words go here

 

Once in my high school theater class, we played this game where the challenge was for everyone to repeat the same sentence, over and over. And it seemed so simple, until it wasn’t.

I fell in love with the way the emphasis on certain words changed with each voice, and the way you could just hear how it affected each of us emotionally — so it stuck with me. The meaning of the statement changed drastically over the course of exercise, but the lesson was that perception changes everything.

My mind plays this game a lot when I write, as it reminds me that words only have the power we give to them, and nothing more. But the beauty of it is that by being human, and letting our emotional energy wash over the thoughts we spill onto paper, that power is so fucking limitless.

 

I can’t love you anymore.

I can’t love you anymore.

I can’t love you anymore.

I can’t love you anymore.

I can’t love you anymore.

I can’t love you anymore.

 

I have written too many words for men. I have written too many words for lovers who made me lose myself.

And I used to pacify my need for creativity with the comforting little idea that the purpose of my writing was to bring love into my life, and so I believed that without love, I would not be able to create art. But I forgot that if I do not write, I cannot create love. The emotional magnetism comes from within, and we determine the shape it takes and where our energy flows.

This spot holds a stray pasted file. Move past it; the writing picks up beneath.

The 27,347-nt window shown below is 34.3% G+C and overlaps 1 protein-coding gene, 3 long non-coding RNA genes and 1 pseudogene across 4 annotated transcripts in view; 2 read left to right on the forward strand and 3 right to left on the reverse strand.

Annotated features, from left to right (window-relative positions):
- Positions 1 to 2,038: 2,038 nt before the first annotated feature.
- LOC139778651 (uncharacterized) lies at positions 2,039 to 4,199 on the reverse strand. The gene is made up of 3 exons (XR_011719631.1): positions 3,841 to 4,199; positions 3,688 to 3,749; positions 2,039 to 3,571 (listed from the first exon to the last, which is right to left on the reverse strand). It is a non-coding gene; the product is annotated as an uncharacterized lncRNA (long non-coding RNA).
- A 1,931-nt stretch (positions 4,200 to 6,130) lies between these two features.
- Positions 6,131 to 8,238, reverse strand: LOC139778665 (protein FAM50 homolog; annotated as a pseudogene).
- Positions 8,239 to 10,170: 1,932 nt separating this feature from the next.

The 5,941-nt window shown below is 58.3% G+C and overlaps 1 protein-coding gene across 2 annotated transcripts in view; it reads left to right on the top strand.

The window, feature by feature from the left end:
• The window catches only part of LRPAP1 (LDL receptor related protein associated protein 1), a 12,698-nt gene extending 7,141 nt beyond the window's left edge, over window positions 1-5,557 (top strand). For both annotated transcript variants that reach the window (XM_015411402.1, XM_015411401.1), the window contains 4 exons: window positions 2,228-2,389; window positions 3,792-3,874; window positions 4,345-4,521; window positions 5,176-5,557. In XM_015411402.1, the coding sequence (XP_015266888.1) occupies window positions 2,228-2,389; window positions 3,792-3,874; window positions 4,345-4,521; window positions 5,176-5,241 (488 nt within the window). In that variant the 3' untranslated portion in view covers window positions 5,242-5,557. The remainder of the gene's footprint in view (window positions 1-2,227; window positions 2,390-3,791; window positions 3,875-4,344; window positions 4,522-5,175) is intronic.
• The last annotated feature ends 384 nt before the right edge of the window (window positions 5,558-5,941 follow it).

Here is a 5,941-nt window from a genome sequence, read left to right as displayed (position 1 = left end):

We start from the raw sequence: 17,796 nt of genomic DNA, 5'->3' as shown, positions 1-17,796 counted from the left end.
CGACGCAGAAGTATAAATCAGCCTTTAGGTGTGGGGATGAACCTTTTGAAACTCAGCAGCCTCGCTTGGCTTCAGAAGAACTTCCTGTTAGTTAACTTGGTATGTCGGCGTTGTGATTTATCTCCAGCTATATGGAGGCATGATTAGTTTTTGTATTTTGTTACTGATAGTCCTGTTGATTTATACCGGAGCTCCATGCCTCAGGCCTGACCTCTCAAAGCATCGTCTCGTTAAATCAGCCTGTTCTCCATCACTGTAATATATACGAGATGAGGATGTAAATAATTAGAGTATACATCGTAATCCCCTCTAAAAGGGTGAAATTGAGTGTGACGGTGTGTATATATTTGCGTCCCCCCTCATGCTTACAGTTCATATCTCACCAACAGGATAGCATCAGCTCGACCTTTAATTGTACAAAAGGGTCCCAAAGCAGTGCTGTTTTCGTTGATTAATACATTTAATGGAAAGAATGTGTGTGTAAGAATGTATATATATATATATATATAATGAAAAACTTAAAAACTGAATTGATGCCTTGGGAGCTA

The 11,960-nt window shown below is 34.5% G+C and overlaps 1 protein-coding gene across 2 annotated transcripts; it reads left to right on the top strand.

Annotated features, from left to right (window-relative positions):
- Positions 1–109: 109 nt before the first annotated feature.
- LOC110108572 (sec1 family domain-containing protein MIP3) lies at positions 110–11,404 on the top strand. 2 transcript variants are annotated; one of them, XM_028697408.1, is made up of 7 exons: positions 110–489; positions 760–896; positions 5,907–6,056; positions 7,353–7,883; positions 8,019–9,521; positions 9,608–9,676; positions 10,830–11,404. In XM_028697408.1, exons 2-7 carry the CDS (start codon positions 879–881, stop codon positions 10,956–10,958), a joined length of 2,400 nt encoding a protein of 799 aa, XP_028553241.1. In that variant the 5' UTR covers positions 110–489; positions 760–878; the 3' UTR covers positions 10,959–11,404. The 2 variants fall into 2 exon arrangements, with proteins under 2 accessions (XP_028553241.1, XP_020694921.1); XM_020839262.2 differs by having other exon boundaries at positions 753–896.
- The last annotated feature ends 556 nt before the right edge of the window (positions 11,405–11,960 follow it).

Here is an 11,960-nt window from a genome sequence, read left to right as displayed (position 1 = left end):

The perception, and therefore limitations, of others should never be used to measure your capacity for love.

Every time I write, my placeholder (before I can twist up my heart and vocabulary into some kinda pretty mess) has always been the title of this post. Words go here. So it seemed fitting to officially start this blog with just that, and deem this as my placeholder. This is my place, and here I will hold my own, and here…

I will write.

 

this is how you do it

 

So you pick some flowers for yourself.
Then you pick yourself up, you dress up, you show up.
You drive fast with the windows down
and the radio all the way up.
The dust from the gravel in the rearview
reminds you where you’ve been
and the stars remind you that you
are exactly where you need to be.